Much of the best cinema can be called “weird.” The stuff that pushes boundaries of what the audience either expects or has the stomach for. But “weird” can be a crutch, and the bizarre can be confused for thoughtful absurdity. Motivational Growth falls into this latter camp. It’s a dark comedy, which morphs into something resembling a horror film. While the weirdness quotient of the film is high, the film often feels laboured rather than effectively absurd.
Ian Folivor (Adrian DiGiovanni) is a depressed hermit who lives in disgustingly filthy apartment, sitting all day, doing nothing but watching his old television set. When that breaks, his depression gets worse and worse until finally he starts talking to a giant growth of mold who calls himself “The Mold.” The Mold (voiced by the great Jeffrey Combs) coaches Ian to pull himself together, but also has other plans, and slowly the film evolves into something much bigger and more sinister.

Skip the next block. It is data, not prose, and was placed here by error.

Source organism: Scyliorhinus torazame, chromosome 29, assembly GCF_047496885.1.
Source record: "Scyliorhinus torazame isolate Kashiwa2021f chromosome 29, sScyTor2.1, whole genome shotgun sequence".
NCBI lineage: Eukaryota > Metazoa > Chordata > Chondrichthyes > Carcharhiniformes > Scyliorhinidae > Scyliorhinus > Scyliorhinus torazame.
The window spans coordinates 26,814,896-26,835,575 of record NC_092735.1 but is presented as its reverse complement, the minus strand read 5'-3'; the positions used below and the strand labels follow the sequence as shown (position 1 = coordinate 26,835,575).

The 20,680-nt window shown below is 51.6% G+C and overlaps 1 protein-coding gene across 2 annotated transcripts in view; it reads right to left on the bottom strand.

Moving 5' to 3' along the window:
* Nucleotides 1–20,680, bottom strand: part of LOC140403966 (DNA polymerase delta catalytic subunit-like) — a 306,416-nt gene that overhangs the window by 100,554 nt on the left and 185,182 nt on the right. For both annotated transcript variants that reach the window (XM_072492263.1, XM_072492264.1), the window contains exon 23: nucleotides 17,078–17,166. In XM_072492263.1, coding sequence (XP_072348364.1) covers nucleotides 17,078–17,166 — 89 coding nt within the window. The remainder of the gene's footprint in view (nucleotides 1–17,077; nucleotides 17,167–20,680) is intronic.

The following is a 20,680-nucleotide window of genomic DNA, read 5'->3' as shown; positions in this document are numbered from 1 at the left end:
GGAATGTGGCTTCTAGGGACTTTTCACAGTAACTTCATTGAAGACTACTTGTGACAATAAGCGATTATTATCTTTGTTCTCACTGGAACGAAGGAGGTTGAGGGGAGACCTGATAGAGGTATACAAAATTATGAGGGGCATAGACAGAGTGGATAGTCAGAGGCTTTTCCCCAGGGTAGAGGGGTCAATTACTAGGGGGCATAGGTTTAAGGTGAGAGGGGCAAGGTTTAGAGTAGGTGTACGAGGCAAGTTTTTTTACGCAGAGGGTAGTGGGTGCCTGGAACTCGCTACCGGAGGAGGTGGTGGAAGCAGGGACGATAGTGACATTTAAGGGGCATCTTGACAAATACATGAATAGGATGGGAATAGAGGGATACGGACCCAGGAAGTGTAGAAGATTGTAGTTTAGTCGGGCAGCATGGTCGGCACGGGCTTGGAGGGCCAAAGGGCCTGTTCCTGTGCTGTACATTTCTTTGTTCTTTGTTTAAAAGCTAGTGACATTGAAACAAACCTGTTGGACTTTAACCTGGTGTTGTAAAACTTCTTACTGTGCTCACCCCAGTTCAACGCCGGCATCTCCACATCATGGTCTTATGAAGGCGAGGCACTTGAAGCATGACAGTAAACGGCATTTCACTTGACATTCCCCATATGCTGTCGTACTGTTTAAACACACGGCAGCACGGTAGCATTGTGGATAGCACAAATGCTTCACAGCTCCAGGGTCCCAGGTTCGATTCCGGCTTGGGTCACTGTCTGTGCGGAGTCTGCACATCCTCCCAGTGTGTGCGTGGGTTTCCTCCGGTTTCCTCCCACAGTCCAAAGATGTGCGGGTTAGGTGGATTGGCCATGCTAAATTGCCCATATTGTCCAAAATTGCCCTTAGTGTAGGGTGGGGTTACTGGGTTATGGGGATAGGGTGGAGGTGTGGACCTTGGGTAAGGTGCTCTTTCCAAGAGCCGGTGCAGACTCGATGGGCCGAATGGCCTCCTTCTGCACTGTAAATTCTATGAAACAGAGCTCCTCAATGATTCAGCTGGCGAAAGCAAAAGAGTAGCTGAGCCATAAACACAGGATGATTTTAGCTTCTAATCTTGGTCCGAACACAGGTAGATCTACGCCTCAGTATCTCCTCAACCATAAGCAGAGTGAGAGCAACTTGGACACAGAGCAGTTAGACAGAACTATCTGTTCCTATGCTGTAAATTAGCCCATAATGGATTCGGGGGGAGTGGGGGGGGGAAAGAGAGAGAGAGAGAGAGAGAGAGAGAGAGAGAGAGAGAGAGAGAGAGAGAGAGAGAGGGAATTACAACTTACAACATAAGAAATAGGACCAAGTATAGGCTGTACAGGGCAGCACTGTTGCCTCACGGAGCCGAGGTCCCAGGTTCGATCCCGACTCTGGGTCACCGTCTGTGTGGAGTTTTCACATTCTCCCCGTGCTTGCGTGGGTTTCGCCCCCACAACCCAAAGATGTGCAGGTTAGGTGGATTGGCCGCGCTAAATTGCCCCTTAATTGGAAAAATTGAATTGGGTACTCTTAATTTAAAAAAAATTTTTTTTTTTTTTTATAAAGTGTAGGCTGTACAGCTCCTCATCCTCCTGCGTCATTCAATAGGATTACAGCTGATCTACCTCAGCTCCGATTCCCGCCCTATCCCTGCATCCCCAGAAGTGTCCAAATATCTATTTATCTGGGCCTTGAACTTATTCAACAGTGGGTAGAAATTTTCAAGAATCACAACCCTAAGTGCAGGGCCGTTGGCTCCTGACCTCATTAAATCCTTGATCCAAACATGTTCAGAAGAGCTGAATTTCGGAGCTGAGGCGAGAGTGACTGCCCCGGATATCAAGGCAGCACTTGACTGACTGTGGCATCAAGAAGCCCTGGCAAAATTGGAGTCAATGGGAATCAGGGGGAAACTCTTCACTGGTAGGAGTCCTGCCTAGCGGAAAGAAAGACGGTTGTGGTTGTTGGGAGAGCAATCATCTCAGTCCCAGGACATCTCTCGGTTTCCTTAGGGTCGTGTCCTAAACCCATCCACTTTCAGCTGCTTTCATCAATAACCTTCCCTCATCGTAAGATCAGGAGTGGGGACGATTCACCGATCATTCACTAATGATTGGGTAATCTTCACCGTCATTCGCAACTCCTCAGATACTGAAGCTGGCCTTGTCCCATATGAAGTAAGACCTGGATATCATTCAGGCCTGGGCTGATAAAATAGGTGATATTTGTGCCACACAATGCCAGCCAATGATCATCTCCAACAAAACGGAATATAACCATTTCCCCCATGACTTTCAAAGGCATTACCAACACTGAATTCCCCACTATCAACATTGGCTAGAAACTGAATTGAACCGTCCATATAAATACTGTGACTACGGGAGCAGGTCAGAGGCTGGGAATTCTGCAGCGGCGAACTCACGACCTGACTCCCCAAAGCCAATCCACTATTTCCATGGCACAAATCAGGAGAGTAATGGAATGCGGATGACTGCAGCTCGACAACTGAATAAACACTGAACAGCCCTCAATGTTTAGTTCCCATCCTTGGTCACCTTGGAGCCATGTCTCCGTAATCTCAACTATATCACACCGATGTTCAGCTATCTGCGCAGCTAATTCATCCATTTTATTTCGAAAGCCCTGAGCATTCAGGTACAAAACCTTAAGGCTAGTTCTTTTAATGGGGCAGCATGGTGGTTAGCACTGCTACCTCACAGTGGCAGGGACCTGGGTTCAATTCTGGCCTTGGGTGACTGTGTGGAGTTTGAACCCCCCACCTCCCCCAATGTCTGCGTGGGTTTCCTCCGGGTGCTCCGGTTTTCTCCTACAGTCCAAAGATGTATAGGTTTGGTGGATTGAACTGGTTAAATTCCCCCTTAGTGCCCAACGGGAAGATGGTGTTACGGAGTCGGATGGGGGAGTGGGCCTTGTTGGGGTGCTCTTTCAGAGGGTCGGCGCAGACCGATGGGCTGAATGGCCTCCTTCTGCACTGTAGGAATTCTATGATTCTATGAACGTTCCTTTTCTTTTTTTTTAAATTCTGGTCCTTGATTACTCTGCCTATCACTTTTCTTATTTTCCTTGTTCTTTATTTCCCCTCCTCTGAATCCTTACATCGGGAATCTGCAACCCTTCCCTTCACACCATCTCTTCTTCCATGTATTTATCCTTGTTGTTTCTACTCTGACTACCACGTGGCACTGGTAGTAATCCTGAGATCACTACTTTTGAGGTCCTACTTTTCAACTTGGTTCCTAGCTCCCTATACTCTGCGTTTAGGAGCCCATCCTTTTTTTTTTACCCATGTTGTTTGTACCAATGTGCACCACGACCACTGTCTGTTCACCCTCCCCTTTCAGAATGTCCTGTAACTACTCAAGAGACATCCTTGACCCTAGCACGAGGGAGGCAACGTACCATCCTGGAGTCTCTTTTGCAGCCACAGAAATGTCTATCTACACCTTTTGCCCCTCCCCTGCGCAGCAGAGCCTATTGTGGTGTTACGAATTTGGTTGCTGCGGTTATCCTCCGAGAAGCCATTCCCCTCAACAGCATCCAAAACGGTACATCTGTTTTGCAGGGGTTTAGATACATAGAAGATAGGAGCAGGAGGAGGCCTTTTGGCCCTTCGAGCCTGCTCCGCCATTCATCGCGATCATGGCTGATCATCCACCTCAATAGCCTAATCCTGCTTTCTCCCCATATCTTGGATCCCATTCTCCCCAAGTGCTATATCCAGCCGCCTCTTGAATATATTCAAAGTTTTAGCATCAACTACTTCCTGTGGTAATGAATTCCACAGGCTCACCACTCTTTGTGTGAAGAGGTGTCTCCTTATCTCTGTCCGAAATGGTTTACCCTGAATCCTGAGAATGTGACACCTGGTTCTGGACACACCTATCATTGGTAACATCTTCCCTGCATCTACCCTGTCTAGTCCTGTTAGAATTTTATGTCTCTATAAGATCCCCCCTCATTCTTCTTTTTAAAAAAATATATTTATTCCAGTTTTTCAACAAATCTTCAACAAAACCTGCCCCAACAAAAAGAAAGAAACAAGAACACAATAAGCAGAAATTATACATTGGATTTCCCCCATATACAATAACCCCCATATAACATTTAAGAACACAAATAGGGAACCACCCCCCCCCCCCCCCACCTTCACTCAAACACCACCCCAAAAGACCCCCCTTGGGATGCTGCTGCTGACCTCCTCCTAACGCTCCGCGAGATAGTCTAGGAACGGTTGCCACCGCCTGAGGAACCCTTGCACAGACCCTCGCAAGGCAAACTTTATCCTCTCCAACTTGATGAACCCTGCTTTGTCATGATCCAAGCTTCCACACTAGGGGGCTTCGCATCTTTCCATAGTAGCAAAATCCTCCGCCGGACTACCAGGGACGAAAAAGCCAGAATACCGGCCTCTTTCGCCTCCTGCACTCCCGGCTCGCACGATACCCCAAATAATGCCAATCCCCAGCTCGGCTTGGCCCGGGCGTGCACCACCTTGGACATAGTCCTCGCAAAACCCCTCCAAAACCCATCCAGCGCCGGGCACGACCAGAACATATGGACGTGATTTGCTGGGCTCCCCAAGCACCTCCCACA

Motivational Growth would probably have made an excellent short, but at feature length writer-director Don Thacker struggles, using everything in his overstuffed bag of tricks, including chapter splits and constant fourth-wall breaking, with the Ian unloading all his theories on life right to the audience. It gives the film the feeling of being long for no reason and distracts from the core ideas that actually work in the film. Among those, The Mold, with his great voice and hilarious catchphrase, “The Mold knows, Jack,” is probably the best and most developed. If only those core qualities were enough to sustain the film without the need for all the extra, piled-on “weirdness” that looks and sounds meaningful, but leads nowhere. (Corey Atad)
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